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Bunker Hill Celebration

Bunker Hill Celebration image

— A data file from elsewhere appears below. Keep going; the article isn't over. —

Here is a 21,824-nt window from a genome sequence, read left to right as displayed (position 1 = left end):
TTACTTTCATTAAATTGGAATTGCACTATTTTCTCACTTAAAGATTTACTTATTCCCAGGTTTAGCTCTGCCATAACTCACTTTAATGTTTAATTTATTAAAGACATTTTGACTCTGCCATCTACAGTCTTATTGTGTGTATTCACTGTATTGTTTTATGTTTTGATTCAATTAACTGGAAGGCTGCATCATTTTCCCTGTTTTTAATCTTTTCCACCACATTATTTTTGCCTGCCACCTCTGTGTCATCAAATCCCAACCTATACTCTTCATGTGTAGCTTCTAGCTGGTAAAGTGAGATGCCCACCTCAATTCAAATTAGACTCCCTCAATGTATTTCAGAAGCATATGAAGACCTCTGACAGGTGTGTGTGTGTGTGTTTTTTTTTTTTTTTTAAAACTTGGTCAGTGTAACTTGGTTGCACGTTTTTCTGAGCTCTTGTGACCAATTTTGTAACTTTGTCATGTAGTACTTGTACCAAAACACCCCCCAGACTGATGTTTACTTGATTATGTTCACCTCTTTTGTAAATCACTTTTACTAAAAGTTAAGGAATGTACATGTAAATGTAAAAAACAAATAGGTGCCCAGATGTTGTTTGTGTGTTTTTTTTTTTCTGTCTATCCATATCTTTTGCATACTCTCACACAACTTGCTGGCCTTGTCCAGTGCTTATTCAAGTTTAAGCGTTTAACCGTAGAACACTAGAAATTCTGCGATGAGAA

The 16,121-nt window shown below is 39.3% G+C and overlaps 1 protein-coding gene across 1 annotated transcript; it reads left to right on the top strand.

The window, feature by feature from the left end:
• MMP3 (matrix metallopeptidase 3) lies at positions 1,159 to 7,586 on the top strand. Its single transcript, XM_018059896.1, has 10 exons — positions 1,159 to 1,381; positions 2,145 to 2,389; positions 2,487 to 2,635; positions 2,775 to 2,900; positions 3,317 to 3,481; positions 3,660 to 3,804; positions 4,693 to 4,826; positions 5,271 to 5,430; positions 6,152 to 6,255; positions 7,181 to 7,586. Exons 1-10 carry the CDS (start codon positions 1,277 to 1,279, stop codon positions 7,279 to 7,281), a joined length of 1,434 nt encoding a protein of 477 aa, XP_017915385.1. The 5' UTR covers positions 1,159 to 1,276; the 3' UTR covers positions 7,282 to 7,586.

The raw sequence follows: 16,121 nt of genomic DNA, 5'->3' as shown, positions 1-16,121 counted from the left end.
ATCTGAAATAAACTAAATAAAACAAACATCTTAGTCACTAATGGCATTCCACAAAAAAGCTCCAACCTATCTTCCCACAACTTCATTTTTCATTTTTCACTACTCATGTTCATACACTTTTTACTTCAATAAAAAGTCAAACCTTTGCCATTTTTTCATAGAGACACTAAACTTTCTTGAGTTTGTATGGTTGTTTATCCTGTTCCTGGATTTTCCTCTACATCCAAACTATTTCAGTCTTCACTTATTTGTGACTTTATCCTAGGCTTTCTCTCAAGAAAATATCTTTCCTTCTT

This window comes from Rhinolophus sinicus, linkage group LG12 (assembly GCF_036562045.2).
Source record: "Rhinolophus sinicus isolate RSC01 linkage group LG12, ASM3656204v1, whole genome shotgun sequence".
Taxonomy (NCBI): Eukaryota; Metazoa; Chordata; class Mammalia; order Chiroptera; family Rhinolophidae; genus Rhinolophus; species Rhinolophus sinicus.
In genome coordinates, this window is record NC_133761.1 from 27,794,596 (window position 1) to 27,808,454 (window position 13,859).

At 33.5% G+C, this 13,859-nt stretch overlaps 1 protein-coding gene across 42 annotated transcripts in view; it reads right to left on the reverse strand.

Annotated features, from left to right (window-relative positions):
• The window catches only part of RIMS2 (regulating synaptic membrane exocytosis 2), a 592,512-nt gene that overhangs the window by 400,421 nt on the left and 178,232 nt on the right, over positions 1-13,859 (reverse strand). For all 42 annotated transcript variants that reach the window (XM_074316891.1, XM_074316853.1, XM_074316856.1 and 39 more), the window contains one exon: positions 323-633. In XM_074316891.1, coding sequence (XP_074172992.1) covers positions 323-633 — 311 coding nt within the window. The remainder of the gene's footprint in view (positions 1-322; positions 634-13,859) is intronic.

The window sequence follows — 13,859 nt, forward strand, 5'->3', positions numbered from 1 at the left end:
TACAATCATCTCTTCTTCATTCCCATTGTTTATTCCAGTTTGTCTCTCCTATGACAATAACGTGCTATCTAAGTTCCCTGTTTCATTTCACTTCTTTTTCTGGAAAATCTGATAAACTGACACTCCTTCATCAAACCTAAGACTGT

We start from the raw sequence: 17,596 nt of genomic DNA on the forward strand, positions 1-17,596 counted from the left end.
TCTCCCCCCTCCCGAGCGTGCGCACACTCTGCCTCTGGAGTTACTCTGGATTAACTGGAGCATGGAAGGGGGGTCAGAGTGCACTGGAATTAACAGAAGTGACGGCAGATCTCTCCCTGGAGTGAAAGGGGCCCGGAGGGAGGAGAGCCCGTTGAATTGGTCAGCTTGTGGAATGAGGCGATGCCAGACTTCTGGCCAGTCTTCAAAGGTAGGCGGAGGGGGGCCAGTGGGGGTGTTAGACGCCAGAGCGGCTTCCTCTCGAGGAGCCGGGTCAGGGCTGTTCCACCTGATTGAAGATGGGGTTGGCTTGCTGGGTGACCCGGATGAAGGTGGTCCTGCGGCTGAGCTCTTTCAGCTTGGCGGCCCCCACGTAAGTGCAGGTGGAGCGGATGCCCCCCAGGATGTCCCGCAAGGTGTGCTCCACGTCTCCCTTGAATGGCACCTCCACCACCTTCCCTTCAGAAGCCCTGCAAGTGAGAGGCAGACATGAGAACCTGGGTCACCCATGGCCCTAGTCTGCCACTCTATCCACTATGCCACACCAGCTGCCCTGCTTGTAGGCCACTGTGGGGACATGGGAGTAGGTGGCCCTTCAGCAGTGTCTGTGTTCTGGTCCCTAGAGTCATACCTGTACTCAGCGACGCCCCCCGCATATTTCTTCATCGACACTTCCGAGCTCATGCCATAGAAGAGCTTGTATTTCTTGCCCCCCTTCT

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The attendance on this occasion was sup posed to be 00,000 . It was ihe finest display tif military overseen in New England. Great numbers oí' oíd Revolutionarios in carrhgea were presen1:. The procession was three miles long. The Freemasons turned out in resprctuble numbers, and excited much curiosity by tlieirnncient devices. The Odd Fellows tnrned out in g:eat numbers, presenting a splendid appoarance. The Boston Mail, thua notices the Presidenfs appearance:"The Pr-rsident of the United States, his son?, and the President of the Assuciation, rode in an open b:irouche drawn hy six fine lorses. The President kept his liead nncov;red most of the ilistnnce, but a negro 6lave stood on the oulsi.le of the carriage behind iim, holding on umbrella over his !iead,but not öufficiently low to prevent him f rom n'ot icing and bowing to the ludios who wuved their handkerchiefij froin the wiiidows."' The oration was but partinlly heard,owing to a lighl breeze which swept over the liill. The first part was filled with complimentory ol!usions to the architecis, buildere, distinguishud guests, fcc. The second was occupied by a comparison of the seitlement of the Spnnish and BngHsh Colonies, and the causes of the present disparity bel ween the United Statea nd the othrr Independent States of America. He concluded with a eulogy upon the cliaracter of Washington. The discourse has some rine passages and just refiecüona, but it haa too much ostentalion and patriotic Belfconceit to suit our taste.{Lf A State Conventio.-i of Washiiig'onians was lutely held at Uticn, N. Y. The Convention interposed its advice to Washingtonians, nol to employ any ollier ir.strumentalitv tlian mora! gimsiqn to put down the License systera. The Liberty Press saye: "Not content wiih lea ving the local societies at liberty to fi-llmv their oun conviciions oí' the law of love wiih respect to rumscller: , the convention lias ádvised theninol to eínploy iheir ballof, box power to put nn end lo the traffici Novv wc nffirm that he who wijl employ his political power to sustuin the License system, and theii, by moral snasion, labor to prevent the miácliief growinjj out of if, is either grosíly ignorant, or a liypocrite. It nupposes him" friendly to licensed drumshop, and still tinfriendly to drniti drjifitng. He votes the sysLm up, and then attempls to talk the business down!"Qr Major Pitcairn was thé officer who ;ommenced tïie Revolutionary War by order,17 liis men to fire on the American Militia fit Lexingtön. When the Biïtish cnrnetl the ïreóst-work of Bunker Ilill at the third charge, Major Pitcairn ir.oun'ed it eword in hand, ona :alled on his men to follow. He was instant - y shot dead by a nero, and fel! br.ok ii to the Jitch. Had the decsendants of tliis negro isked for a place in the procesión on the 17th jf June, it would not have bepn granted Ihem. Such creatures of-prcjiitficS are liuman ÈfeingW CCT The peoule of Boston liad a laiigli on the 17t'i at the fexpénse of Air. Tyler and his son Robcrt. When the crowd in n barouclie together, Mr. Tyler bowed in return to the saküions of the Penple, and Bob Tyter Jr. bowed alsq, in unisón wilh his fatlier.- Tbis mucli nmused gome of the crowd. whilo otlrers were inüignant at his Sonthnrn coxcoinbry, sr:d wanted to throw I im out of ifie carriage.OT At the gYartd dinnnr ín Fanourt Unll, on the day of the' Utmker Mili selebratio:) , unthing stronger tlmn' iWmomde was introduced. Tliis was a victory ri(t less glorious thán Ihat vvliicl? was commémorated on the occasion. Q Massnchusetts will ro'ilrive to lo ahead of the other Stntes in all moral nnd legislative refortnff. Oor readers will recollect the hue and cry consequent on the passoge of ihe fifteen güllon law. It was contended íhe cause of Tempernnce had been put back, a reac!ion had ttiken place, &c. How stands the resnlt? In a population of 'eeven liundred and thirty seven thousand, hccnses lo sell liquid desf.ruction have been granled in only one county. lf the people are cursed witlj iho tratFic, they can only blaine thomselves for their laziness in not enforcing the laws. We suppose, however, thut drunkeries are continued in ihe cilies abouttlie same as usual.Or3 The Quarterly Subscrjptions, frienda wliat do you propose to do about Ihem? - Have each of you procured one Mibscriber? - If so, eend in the names. We shall eomtnenco Bupplying fcubscribers in two weeks. Recollect the imporlance of this measure. It is all that can be done thro'jgh the press to disseminate Liberty principies, previons to the important Fallelection. 05a" How ridiculous we should have appeared had we gone to war with England about "ouu. shiPwreckkd Slaves.'1 üurs is the only government in the worltl that turns slave-catcher for its manstealing subjects.- Mr. Leavitt writes f rom London: "Our American editors will be surprised to learn that since ernanci pation took place in tho Bntish colonies, sluved ate confín uilly escaping to these from those of Franco; and yetit has ncver occurred to thi French government to fake the trouble even of inaking a complaint that these fugitivee are harbored and protected nndcr Brit'sh law. An olïce lius even been established, openly, in the British island ot Anguilla, .to pmmöte this method of drawing the productive laborers of France into the dominions of Great Britain. Tho bparing oí ihis on the question now in dispute about the right of search, and the abolition of the s!avc trade, is sufliciently obvious. J hope nrirown government, as well ns that of G-eat Britain, will by and bye see that slavery and the slavc trade are as much one as a man and hia sotiji and that slavery is nothing but the "piiacy of the slave trade carried out nnd cutitinued from b'o to Bge."


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